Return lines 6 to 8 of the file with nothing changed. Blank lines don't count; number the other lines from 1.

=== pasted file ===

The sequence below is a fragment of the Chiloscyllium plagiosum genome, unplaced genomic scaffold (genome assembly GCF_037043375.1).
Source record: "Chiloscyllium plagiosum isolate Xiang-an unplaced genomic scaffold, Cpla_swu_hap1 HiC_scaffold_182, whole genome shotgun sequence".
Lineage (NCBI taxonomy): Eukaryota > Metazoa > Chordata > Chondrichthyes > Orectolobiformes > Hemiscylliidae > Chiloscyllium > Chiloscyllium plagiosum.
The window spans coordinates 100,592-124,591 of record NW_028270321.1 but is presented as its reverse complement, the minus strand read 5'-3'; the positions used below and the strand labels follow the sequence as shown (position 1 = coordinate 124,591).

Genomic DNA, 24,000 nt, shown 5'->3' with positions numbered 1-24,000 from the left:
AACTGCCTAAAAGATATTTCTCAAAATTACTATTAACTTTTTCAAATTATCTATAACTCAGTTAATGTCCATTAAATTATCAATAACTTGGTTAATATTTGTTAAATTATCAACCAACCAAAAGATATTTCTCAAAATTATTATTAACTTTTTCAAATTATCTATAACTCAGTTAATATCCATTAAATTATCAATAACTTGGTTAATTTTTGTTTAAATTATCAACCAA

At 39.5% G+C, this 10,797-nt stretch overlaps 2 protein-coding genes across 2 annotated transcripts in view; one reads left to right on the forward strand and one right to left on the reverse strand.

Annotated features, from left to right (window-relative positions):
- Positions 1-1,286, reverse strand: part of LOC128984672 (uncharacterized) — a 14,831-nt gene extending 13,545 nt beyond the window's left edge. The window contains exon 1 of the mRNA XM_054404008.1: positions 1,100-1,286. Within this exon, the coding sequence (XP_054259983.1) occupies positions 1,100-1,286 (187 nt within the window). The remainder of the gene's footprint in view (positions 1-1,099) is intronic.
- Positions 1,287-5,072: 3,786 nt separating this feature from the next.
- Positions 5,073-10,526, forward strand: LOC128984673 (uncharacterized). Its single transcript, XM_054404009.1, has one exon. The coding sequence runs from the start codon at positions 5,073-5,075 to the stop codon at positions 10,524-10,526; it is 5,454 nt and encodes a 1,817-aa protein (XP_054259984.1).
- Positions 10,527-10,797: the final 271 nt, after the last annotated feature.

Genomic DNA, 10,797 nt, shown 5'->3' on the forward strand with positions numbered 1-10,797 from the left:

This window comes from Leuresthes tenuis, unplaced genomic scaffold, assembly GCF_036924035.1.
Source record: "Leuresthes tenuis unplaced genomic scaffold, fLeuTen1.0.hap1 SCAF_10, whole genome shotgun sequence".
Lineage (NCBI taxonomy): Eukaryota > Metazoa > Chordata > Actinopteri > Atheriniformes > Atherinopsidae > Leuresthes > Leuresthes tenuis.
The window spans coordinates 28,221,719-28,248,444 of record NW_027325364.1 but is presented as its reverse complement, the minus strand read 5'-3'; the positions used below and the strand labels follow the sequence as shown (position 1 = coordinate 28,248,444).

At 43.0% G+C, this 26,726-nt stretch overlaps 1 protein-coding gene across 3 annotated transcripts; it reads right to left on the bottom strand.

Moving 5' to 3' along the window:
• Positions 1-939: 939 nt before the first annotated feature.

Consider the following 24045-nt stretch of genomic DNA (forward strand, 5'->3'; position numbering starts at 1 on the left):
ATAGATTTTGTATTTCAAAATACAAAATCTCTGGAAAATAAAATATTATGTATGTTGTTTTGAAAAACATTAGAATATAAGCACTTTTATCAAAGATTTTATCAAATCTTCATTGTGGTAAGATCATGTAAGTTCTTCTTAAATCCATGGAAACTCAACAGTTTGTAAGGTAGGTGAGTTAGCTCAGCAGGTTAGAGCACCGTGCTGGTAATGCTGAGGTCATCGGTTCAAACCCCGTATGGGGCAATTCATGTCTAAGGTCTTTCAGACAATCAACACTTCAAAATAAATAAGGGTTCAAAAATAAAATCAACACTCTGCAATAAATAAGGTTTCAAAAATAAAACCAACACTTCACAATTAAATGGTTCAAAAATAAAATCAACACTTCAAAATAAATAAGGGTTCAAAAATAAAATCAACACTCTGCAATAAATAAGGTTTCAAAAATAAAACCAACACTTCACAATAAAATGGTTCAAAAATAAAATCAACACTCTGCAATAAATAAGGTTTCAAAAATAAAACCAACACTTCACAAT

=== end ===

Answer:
AACTGCCTAAAAGATATTTCTCAAAATTACTATTAACTTTTTCAAATTATCTATAACTCAGTTAATGTCCATTAAATTATCAATAACTTGGTTAATATTTGTTAAATTATCAACCAACCAAAAGATATTTCTCAAAATTATTATTAACTTTTTCAAATTATCTATAACTCAGTTAATATCCATTAAATTATCAATAACTTGGTTAATTTTTGTTTAAATTATCAACCAA

At 39.5% G+C, this 10,797-nt stretch overlaps 2 protein-coding genes across 2 annotated transcripts in view; one reads left to right on the forward strand and one right to left on the reverse strand.

Annotated features, from left to right (window-relative positions):